MDZ: Ultimately, the utilization and praise of metal music in this book, was used as a framing device to speak to larger subject matters. Writing about and addressing the class divide in these poems was inescapable for me as a writer, especially now inhabiting a pandemic world which is chaotic, apocalyptic and with massive unemployment, climate disasters and more that brought everything to bear times one hundred. Also, it tied into the themes often if not specifically referenced in metal music such as greedy politicians, nuclear war, industrialization, uber capitalism and destruction of the world.  I can’t remember a time anymore, even when my poems were more abstract or packed, that I wasn’t dealing with overarching societal issues mixed in with more egotistical concerns as I continued to develop as a creative person. As I wrote these poems, I realized how the puzzle pieces were starting to fit together as a documenting of the times and a critique of the widening gap between rich and poor, how it horrified me/stultified and how I could shape them on a small scale to raise awareness of the atrocious class inequities in America, how they were exposed in all their brutal nakedness during this collapse of everything, and moreover, there was no “new normal” or “new abnormal” to return to although the ruling class or establishment try to sell us this fraudulent can of worms. Also, speaking to the class divide and class warfare during this period was a natural progression of what was happening before my eyes: California on fire, police stations on fire, police brutality, the Black Lives Matter marches, corruption, greed, inhumanity and the deaths piling up because of poverty and COVID, even if it was mostly while isolating in my apartment until my job at the library commenced its phased reopening and I slowly returned to some kind of work routine.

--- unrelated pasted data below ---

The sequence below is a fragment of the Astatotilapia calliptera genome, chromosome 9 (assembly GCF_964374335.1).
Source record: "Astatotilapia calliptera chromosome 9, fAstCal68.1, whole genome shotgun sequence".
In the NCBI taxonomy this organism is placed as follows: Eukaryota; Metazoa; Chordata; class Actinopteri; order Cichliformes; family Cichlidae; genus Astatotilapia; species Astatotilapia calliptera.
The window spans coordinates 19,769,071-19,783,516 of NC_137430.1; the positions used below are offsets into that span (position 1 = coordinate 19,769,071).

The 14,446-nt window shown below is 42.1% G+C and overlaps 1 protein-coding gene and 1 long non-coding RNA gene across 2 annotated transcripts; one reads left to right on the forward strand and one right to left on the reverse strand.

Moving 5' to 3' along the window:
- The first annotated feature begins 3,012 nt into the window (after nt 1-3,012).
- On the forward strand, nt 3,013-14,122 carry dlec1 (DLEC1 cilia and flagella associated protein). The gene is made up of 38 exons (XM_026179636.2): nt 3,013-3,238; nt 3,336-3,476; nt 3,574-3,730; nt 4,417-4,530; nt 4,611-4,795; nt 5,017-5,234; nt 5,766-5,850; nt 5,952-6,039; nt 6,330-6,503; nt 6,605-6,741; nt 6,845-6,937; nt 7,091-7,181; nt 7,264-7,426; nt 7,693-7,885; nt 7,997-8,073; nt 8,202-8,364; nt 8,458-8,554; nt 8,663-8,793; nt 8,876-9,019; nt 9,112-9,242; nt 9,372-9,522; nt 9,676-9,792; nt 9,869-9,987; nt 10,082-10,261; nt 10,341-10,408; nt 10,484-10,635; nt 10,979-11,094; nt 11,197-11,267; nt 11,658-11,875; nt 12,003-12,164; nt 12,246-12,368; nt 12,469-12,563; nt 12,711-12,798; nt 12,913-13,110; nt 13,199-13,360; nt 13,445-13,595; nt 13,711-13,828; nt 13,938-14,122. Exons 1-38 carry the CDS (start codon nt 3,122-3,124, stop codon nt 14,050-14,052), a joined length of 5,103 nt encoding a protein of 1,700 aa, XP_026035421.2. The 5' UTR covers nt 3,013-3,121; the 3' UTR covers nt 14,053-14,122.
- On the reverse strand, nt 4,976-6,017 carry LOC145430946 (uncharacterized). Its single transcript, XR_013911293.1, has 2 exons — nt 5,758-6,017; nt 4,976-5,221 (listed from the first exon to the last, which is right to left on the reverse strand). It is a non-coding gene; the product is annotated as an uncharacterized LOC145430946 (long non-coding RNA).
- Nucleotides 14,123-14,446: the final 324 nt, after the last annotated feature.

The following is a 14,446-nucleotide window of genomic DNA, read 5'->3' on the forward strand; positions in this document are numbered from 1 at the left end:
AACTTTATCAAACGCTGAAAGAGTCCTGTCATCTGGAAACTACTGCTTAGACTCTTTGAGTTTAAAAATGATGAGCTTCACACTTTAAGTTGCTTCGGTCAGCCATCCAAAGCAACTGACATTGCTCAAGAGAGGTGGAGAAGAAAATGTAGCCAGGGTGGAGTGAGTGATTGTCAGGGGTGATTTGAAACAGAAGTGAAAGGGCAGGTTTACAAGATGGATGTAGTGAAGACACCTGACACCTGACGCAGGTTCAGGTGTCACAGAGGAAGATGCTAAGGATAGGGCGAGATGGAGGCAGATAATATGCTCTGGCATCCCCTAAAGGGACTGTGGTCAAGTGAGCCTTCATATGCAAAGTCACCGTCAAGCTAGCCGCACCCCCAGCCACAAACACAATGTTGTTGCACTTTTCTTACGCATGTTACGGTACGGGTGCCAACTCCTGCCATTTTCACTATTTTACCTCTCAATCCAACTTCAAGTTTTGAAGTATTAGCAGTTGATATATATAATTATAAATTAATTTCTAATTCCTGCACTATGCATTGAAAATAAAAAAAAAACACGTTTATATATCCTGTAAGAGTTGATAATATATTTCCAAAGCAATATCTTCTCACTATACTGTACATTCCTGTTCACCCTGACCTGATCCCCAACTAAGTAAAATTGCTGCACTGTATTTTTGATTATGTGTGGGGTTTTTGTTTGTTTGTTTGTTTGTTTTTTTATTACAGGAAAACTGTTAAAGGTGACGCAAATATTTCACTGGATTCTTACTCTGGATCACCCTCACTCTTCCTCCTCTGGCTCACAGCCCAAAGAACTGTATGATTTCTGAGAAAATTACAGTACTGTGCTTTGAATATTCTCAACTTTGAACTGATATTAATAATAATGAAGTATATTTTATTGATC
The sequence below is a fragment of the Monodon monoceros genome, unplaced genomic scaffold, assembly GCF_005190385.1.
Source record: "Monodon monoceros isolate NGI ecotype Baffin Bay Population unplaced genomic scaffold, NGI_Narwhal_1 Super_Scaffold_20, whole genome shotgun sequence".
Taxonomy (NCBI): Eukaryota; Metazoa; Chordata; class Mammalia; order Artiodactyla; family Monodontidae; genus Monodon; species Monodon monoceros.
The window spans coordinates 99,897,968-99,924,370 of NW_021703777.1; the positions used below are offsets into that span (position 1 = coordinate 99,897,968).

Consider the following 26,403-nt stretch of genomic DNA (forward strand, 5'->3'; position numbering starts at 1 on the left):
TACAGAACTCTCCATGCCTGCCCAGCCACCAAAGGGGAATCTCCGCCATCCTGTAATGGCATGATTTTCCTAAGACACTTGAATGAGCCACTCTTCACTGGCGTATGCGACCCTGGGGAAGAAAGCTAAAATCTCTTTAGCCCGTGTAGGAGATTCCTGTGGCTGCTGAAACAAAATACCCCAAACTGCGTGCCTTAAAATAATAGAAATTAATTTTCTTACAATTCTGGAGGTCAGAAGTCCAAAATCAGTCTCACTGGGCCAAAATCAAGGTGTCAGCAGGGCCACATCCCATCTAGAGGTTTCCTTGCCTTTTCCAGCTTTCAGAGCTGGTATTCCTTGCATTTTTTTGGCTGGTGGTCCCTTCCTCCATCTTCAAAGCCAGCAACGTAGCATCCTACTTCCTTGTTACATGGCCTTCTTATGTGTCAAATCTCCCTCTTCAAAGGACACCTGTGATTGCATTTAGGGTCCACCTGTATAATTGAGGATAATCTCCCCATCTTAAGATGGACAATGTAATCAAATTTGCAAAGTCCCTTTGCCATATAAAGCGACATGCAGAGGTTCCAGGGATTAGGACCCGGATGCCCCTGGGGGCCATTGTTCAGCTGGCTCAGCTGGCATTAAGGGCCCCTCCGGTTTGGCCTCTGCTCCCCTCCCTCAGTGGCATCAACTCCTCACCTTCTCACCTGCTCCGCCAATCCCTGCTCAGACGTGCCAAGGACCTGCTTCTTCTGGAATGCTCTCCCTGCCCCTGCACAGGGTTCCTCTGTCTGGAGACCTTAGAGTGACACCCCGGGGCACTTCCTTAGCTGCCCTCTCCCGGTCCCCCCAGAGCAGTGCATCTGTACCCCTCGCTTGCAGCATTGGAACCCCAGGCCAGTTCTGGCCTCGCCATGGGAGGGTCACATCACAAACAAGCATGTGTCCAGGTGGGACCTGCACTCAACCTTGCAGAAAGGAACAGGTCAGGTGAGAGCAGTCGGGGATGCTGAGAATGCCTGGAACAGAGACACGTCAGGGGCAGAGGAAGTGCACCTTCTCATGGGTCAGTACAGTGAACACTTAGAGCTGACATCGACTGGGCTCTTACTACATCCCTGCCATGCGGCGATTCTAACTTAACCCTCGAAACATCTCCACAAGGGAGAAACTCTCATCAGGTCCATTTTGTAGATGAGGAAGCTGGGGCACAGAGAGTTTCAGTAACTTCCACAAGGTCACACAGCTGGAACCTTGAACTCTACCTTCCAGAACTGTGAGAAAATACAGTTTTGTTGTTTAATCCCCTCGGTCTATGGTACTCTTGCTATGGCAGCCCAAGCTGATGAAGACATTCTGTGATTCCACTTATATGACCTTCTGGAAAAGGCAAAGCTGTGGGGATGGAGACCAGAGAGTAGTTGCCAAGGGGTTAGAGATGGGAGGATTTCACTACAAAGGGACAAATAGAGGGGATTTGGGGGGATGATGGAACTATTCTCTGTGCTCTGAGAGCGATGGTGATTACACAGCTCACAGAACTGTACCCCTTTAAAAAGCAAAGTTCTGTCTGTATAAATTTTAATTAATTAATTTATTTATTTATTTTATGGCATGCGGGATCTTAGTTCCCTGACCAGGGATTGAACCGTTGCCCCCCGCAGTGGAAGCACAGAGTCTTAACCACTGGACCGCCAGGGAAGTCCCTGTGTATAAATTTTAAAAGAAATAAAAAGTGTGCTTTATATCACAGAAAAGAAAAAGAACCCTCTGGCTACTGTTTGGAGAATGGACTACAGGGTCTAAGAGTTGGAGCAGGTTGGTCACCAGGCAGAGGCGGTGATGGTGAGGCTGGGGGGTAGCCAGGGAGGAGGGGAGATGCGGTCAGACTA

GC: Many of the poems in Metal, Heavy seem to have been written during the pandemic, particularly the poems of the final section, “side iv.” Was this book written entirely in the past year or are there poems that date from earlier times? What was it like for you to have been living through such an extraordinarily difficult moment in history and recording your experiences in poems?